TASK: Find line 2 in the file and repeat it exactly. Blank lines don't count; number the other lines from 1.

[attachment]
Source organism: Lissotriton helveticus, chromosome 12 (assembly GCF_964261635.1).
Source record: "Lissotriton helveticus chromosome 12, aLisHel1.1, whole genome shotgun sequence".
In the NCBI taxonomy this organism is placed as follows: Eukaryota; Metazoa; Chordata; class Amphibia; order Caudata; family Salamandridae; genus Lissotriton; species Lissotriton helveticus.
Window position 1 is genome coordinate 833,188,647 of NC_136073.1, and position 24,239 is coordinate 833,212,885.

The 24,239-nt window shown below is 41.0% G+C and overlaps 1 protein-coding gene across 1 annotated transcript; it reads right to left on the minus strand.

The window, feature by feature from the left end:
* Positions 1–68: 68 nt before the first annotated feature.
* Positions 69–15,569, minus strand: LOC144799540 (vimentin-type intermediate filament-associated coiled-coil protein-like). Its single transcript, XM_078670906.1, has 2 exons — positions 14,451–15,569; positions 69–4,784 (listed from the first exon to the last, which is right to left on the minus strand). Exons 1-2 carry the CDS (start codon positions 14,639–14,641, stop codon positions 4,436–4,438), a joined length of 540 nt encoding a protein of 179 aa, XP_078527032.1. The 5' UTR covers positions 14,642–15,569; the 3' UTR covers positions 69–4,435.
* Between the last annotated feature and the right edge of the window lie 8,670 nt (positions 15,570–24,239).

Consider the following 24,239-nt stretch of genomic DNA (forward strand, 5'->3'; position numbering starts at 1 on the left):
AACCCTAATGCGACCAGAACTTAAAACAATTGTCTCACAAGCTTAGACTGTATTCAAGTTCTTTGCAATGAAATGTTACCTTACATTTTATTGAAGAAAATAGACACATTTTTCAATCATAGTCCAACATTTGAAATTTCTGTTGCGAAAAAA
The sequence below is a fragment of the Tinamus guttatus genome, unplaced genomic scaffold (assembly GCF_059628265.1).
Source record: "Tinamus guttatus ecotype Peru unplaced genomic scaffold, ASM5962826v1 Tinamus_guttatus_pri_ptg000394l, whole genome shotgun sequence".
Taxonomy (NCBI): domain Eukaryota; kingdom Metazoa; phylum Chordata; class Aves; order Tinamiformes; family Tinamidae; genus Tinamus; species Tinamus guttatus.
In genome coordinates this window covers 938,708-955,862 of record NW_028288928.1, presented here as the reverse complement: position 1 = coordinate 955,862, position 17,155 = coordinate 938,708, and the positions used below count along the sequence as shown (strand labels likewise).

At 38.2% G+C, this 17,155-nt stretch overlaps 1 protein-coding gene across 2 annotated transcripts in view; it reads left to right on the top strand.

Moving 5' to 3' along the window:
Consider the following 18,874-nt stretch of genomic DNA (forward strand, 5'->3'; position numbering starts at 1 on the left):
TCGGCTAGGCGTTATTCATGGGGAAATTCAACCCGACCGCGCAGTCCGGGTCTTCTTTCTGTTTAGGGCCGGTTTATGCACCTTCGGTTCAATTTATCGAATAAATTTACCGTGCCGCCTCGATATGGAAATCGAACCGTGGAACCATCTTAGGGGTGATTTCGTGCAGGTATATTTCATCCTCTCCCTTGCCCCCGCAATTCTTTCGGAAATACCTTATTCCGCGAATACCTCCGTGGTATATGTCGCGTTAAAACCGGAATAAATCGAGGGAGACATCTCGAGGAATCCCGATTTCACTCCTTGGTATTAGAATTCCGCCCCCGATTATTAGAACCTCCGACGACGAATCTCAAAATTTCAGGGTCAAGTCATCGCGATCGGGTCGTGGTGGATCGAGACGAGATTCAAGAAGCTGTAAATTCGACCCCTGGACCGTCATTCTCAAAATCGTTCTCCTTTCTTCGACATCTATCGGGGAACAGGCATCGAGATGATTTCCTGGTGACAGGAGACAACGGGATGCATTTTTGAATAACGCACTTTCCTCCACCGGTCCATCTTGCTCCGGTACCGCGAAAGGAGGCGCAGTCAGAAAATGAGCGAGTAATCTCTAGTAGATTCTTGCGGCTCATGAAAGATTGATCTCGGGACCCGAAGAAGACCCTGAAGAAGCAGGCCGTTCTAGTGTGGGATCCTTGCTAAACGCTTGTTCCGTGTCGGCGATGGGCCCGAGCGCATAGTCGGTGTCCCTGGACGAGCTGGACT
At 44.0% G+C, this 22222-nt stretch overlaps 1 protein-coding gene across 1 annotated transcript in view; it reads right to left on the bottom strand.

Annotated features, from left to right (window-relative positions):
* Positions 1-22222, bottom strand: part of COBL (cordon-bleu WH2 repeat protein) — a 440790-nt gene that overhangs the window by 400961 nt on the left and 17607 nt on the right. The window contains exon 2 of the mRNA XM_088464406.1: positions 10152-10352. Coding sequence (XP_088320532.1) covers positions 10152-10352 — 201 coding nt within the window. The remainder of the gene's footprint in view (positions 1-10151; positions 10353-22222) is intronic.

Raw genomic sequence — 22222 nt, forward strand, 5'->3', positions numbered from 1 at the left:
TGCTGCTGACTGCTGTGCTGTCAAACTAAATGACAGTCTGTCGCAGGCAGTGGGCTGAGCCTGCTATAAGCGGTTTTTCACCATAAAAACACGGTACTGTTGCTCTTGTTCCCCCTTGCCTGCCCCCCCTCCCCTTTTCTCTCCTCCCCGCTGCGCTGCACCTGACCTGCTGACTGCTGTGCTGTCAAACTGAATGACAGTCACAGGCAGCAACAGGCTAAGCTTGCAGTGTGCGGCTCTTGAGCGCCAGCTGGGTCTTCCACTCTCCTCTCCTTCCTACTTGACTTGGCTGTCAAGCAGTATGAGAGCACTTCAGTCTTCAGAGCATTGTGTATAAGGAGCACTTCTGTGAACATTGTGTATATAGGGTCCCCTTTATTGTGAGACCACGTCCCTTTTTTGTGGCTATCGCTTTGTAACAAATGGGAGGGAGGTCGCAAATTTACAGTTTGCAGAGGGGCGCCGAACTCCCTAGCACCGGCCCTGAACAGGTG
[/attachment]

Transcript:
Source record: "Lissotriton helveticus chromosome 12, aLisHel1.1, whole genome shotgun sequence".